While the report looks at policies in places like South Korea and Denmark that tinker at the edges of our food habits, the authors become positively misty-eyed at the thought of the one major government effort to control diets that goes as far as they would like: rationing in wartime Britain. For the authors, rationing ‘stands out as an unusual natural experiment that led to better health’, but sadly, perhaps foolishly, it was an experiment ‘the British public were delighted to abandon once supplies had been restored after the Second World War’.

The suggestion that governments are not doing much to prevent obesity is rather bizarre. While governments in rich countries have, so far, largely held back from direct intervention in our eating habits through taxes and other restrictions, there has been no shortage of haranguing through information campaigns and through lecturing school pupils about diets, knowing that little Johnny and Mary will toddle off home to lecture mum and dad in turn. All this is reinforced through adding calorie counts to restaurant menus and front-of-pack labels to foods to remind us that what we’re eating is verboten, morally if not legally.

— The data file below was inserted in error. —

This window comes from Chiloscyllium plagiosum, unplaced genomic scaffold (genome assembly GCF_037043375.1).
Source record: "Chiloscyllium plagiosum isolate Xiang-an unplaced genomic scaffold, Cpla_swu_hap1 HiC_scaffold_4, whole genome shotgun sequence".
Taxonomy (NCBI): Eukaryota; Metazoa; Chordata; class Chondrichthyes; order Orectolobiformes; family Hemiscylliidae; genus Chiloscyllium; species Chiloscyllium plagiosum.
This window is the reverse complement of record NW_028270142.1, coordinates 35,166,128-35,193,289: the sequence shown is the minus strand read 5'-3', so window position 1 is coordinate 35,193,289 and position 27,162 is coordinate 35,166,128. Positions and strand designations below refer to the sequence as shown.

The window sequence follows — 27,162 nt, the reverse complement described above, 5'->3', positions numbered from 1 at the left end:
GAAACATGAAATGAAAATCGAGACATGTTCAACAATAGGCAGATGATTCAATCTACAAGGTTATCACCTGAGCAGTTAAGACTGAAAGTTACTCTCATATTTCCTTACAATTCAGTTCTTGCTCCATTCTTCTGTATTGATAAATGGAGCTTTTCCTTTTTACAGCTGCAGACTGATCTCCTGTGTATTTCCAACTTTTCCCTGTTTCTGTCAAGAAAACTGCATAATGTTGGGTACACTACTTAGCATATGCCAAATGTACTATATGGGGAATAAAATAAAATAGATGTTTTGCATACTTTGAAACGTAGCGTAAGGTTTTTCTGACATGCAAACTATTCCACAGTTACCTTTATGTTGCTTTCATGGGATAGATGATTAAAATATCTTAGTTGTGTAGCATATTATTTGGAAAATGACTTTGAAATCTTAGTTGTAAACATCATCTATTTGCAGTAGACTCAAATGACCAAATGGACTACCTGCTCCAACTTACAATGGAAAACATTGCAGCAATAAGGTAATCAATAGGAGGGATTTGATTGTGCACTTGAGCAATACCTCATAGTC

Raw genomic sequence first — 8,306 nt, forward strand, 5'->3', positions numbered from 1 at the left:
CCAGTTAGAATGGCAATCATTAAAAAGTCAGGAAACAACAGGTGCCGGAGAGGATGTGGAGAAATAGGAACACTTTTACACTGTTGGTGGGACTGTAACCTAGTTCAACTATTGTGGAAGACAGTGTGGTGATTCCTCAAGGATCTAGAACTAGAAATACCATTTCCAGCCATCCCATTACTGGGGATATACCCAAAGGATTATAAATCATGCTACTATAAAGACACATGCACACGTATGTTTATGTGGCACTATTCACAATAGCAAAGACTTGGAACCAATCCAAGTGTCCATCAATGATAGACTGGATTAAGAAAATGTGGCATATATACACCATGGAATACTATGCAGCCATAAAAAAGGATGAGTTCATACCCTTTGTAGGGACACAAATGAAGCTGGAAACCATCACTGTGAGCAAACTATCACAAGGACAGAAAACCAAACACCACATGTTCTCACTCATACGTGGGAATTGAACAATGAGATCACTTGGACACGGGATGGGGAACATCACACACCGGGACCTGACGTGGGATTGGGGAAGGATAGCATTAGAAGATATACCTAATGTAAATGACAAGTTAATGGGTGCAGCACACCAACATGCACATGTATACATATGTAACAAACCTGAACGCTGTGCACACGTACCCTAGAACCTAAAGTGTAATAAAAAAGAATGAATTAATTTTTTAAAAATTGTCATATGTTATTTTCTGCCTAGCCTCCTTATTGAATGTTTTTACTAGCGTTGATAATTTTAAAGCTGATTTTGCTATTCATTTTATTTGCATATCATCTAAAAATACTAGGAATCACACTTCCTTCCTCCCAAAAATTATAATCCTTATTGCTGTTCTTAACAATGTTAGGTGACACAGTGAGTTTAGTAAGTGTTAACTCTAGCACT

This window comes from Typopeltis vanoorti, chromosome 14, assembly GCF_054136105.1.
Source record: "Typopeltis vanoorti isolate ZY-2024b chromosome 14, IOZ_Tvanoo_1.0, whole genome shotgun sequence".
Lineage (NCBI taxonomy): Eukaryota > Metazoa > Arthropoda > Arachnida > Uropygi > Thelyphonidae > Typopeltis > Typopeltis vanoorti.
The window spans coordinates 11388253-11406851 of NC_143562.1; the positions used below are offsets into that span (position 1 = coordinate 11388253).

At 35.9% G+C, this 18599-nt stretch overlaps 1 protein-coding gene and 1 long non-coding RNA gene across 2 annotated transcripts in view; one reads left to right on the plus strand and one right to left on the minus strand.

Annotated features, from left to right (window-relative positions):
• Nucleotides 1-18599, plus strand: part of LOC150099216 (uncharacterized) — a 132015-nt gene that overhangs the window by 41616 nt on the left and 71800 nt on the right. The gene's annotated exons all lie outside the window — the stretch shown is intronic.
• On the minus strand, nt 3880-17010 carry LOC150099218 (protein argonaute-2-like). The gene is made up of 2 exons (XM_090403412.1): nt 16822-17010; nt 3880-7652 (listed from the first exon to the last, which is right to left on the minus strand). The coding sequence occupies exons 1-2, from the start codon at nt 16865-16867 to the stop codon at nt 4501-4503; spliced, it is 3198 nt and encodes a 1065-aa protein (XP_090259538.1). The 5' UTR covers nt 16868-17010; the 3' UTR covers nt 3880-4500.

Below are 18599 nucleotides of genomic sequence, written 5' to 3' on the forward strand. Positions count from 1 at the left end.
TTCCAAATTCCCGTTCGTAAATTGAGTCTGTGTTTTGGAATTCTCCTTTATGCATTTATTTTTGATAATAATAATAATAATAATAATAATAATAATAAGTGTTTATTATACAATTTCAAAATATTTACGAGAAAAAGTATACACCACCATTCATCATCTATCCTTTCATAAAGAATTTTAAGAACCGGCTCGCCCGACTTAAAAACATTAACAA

This obsession with public health has little to do with making us live longer. We’ve been managing that with extraordinary success in recent decades without much input from the powers that be. It’s about an isolated political class trying to connect with us and influence our lives. What better argument to get our attention than ‘Eat this or your children will die’? It is a nasty, manipulative outlook that reduces our freedom to make our own choices, even in such mundane matters as how we eat, with public-health researchers and activists (the two are often indistinguishable) in the vanguard. Why on earth would we want to export that outlook to developing countries?

Rob Lyons is associate editor at spiked.

For permission to republish spiked articles, please contact Viv Regan.